ASPCA Applauds Reps. John Campbell and Peter DeFazio for Introducing Bill to Protect Pets from Deadly PoisonsH.R. 4214 would ban Compound 1080 and sodium cyanide used in lethal wildlife control
NEW YORK—As the nation marks the 50th anniversary of National Poison Prevention Week, the ASPCA® (The American Society for the Prevention of Cruelty to Animals®) applauds Reps. John Campbell (R-Calif.) and Peter DeFazio (D-Ore.) for introducing H.R. 4214, legislation to protect pets and wildlife from the deadly poisons Compound 1080 and sodium cyanide. These dangerous chemicals, already banned in several states, are used by the U.S. Department of Agriculture’s Wildlife Services agency to kill wildlife species considered by ranchers and landowners to be nuisances. However, unattended traps and poisons often expose domesticated animals and humans to these lethal poisons.
"We commend Reps. Campbell and DeFazio for introducing this common sense legislation to ban Compound 1080 and sodium cyanide M-44 devices," said Nancy Perry, senior vice president of ASPCA Government Relations. "As long as Wildlife Services continues to use tax dollars for inefficient and indiscriminate lethal methods of wildlife population management, the agency places our pets at risk and inflicts terrible suffering on thousands of wild animals each year."
Compound 1080 is an extremely lethal poison with no antidote; just one teaspoon can kill up to 100 people. After the misuse of Compound 1080 led to many human deaths in the 1950s and 1960s, the Environmental Protection Agency banned its use in 1972. Unfortunately, after intensive lobbying from the livestock industry, the poison was re-approved in the 1980s for use in "Livestock Protection Collars," devices worn by sheep and other livestock that release the poison when punctured by wild predators.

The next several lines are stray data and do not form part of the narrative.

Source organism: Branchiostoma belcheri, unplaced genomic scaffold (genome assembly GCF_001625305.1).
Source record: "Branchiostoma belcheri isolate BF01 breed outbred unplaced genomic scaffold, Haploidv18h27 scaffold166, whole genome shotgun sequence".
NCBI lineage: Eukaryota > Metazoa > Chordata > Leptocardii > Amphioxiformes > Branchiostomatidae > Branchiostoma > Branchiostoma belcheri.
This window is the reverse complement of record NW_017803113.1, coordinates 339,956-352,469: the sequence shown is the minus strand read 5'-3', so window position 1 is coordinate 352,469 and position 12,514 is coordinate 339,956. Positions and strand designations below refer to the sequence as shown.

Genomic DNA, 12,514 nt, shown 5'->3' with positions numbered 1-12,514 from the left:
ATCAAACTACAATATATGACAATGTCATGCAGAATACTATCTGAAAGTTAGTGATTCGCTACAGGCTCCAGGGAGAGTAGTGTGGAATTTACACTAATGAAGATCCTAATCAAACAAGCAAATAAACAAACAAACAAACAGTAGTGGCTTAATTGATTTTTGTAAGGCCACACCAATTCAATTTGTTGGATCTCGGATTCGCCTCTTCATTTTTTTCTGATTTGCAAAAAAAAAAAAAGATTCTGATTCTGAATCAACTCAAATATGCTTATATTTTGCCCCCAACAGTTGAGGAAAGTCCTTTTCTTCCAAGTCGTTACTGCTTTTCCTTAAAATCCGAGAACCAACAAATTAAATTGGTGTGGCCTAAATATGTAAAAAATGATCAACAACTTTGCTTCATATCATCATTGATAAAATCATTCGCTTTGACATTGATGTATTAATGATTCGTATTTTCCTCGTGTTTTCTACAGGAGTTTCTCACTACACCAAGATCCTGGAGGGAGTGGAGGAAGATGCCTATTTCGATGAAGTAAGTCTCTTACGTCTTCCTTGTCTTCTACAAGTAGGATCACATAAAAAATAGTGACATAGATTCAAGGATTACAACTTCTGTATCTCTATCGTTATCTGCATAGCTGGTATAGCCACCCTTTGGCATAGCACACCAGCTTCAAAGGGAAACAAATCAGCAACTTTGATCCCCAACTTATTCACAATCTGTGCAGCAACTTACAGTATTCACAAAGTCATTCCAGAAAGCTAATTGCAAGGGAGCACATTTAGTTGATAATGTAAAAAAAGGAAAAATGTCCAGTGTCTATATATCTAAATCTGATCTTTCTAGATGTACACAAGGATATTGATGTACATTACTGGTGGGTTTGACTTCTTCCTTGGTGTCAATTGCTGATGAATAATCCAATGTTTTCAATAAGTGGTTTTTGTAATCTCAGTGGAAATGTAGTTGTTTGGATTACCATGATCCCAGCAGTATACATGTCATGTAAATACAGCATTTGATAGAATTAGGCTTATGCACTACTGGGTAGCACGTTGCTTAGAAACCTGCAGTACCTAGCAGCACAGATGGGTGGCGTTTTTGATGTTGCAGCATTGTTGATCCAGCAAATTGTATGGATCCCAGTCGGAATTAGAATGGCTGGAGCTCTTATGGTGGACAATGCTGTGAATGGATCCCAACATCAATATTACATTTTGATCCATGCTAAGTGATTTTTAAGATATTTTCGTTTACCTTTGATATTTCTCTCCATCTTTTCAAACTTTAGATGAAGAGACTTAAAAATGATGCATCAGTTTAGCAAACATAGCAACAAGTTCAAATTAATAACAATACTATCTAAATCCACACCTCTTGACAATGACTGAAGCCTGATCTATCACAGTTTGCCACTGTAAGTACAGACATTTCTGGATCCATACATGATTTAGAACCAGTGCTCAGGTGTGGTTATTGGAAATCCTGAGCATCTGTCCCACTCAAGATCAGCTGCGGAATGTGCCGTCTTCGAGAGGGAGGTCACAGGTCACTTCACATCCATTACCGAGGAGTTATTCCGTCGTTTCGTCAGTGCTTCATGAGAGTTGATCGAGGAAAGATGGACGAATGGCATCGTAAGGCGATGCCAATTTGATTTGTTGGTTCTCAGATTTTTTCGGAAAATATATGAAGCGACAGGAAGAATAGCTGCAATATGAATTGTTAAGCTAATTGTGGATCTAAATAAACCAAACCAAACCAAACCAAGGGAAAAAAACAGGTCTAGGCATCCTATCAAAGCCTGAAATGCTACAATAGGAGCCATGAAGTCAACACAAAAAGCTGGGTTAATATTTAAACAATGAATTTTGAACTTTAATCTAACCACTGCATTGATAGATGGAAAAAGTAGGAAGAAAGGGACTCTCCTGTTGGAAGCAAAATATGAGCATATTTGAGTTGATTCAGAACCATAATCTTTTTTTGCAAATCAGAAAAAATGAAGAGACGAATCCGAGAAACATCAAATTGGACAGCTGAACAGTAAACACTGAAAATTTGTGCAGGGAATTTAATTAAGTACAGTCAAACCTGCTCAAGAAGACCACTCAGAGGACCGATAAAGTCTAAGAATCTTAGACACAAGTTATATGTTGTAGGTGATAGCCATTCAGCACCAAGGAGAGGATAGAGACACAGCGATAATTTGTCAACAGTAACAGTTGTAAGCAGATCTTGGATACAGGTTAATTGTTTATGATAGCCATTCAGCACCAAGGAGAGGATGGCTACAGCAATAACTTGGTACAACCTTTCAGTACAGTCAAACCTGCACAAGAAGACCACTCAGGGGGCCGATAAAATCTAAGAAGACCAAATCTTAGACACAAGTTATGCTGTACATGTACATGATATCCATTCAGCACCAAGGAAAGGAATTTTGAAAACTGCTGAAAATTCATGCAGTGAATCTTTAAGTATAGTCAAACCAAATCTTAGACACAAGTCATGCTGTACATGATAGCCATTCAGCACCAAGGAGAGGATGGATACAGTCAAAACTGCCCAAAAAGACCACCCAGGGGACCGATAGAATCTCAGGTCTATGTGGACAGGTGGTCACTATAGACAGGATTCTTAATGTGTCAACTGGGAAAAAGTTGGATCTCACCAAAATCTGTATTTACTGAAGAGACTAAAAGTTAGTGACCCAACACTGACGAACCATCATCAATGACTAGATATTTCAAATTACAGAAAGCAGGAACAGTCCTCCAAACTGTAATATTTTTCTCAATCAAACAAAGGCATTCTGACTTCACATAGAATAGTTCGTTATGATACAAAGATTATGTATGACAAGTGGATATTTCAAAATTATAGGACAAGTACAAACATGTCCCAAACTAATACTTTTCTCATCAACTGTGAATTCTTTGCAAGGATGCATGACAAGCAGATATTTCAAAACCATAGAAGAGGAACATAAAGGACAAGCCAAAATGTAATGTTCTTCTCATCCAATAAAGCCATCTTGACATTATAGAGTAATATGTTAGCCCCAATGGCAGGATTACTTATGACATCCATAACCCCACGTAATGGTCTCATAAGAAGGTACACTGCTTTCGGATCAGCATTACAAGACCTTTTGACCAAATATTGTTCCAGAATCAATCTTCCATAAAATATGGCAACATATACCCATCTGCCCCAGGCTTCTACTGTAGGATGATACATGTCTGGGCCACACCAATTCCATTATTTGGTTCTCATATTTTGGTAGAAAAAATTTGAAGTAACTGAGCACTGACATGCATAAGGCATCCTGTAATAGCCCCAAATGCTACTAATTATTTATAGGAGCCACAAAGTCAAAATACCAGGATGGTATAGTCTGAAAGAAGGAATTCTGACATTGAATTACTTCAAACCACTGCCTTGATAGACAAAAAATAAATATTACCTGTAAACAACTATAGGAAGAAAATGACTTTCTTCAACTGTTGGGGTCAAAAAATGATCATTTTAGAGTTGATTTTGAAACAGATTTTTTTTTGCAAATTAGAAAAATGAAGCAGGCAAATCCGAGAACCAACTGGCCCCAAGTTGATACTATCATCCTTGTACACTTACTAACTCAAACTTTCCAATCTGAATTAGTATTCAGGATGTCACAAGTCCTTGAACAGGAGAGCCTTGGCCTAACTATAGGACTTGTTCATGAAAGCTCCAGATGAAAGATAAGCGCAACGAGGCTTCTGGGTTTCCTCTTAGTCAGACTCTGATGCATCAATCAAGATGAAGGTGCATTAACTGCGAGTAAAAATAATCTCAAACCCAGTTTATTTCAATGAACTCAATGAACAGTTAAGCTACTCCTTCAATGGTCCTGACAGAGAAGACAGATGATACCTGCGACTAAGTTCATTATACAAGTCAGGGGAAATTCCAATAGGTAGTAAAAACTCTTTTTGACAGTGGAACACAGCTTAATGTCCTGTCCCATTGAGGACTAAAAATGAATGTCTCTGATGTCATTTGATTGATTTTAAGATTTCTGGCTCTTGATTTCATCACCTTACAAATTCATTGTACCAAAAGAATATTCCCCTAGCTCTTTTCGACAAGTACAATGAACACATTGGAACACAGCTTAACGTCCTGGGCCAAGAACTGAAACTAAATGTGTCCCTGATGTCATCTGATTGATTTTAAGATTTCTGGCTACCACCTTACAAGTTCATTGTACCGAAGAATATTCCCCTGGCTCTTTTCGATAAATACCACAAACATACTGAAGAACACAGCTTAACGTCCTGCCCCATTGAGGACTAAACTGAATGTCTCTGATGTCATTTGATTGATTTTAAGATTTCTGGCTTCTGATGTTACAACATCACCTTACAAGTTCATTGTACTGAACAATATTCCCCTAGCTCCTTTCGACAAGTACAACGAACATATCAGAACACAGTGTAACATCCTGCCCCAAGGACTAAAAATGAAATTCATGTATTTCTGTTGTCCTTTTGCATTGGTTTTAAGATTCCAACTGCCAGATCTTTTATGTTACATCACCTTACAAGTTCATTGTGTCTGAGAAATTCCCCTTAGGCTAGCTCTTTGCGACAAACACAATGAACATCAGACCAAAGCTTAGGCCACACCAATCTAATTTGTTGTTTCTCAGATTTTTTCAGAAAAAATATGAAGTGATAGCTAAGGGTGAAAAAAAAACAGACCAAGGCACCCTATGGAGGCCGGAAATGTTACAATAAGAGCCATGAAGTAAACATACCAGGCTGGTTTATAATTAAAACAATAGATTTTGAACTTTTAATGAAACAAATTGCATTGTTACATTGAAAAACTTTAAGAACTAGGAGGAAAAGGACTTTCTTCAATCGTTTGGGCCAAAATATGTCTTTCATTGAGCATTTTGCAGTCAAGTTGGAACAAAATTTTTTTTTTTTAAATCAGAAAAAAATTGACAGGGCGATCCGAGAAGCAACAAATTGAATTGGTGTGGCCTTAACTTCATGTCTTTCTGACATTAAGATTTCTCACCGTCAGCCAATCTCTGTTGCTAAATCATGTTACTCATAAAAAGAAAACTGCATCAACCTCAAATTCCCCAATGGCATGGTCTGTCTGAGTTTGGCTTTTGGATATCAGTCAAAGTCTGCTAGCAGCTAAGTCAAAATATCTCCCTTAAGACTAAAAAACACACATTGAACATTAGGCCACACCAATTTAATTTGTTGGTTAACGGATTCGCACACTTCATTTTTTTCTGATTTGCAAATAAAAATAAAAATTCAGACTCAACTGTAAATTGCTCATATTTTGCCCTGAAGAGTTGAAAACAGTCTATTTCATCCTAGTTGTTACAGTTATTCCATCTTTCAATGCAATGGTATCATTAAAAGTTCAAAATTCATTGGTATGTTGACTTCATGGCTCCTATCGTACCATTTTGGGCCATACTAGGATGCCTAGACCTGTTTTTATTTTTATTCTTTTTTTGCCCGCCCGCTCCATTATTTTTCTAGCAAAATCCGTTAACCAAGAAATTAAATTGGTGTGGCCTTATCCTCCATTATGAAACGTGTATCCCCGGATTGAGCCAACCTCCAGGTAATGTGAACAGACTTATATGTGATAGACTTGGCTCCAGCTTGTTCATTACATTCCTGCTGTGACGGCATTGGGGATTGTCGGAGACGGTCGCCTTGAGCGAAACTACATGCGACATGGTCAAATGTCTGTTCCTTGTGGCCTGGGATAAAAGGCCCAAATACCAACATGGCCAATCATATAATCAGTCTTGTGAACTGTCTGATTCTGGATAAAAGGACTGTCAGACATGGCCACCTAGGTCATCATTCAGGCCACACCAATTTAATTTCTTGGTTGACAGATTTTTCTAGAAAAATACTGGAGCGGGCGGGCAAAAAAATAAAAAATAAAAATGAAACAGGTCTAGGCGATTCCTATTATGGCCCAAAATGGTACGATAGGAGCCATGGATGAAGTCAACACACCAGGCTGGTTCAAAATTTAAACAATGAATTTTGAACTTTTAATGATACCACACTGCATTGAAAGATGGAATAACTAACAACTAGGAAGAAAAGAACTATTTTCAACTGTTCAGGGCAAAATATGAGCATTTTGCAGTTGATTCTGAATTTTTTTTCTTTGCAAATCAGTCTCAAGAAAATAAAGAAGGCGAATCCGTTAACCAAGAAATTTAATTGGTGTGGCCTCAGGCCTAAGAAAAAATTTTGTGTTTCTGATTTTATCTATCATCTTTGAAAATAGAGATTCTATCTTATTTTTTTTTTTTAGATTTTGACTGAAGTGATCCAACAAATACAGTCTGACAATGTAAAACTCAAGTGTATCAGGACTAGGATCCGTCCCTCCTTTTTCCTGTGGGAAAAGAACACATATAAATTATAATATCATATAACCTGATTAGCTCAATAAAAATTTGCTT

Furthermore, M-44 devices are spring loaded traps that release a deadly dose of sodium cyanide when an animal makes contact with the device. Baited with a substance that attracts canines, M-44 devices indiscriminately discharge poison across an area of up to five feet. Often left unmarked, these devices not only endanger pets, but humans have also suffered from inadvertently springing the traps. Just last year in Texas, a pet dog named Bella was killed by a M-44 device containing sodium cyanide set by Wildlife Services less than a mile from her family’s home.
"Data reported by the USDA shows that less than one percent of livestock are killed by predators, yet the federal government hands over millions in taxpayer-subsidized wildlife extermination services to private agribusiness every year," said Representative Campbell. "Through the use of very dangerous toxins like Compound 1080 and sodium cyanide, this extermination service oftentimes kills indiscriminately and results in the targeting of non-predatory wildlife and household pets. With more humane and effective predator control methods already in use, banning these poisons is a reasonable measure that protects both animals and the taxpayer."
"Compound 1080 and M-44 sodium cyanide capsules are lethal, dangerous, and unnecessary poisons," added Representative DeFazio. "They pose a very serious threat to our nation's citizens, wildlife, and domesticated animals. I am pleased to support this legislation which would halt the use of these needlessly dangerous poisons permanently."
Last year, the ASPCA’s Animal Poison Control Center in Urbana, Ill. fielded more than 165,000 phone calls about pets exposed to possibly poisonous substances. If your dog or cat accidentally ingests a potentially toxic substance, please contact your local veterinarian or the ASPCA’s Animal Poison Control Center at (888) 426-4435 for immediate assistance. For more information, please visit www.aspca.org.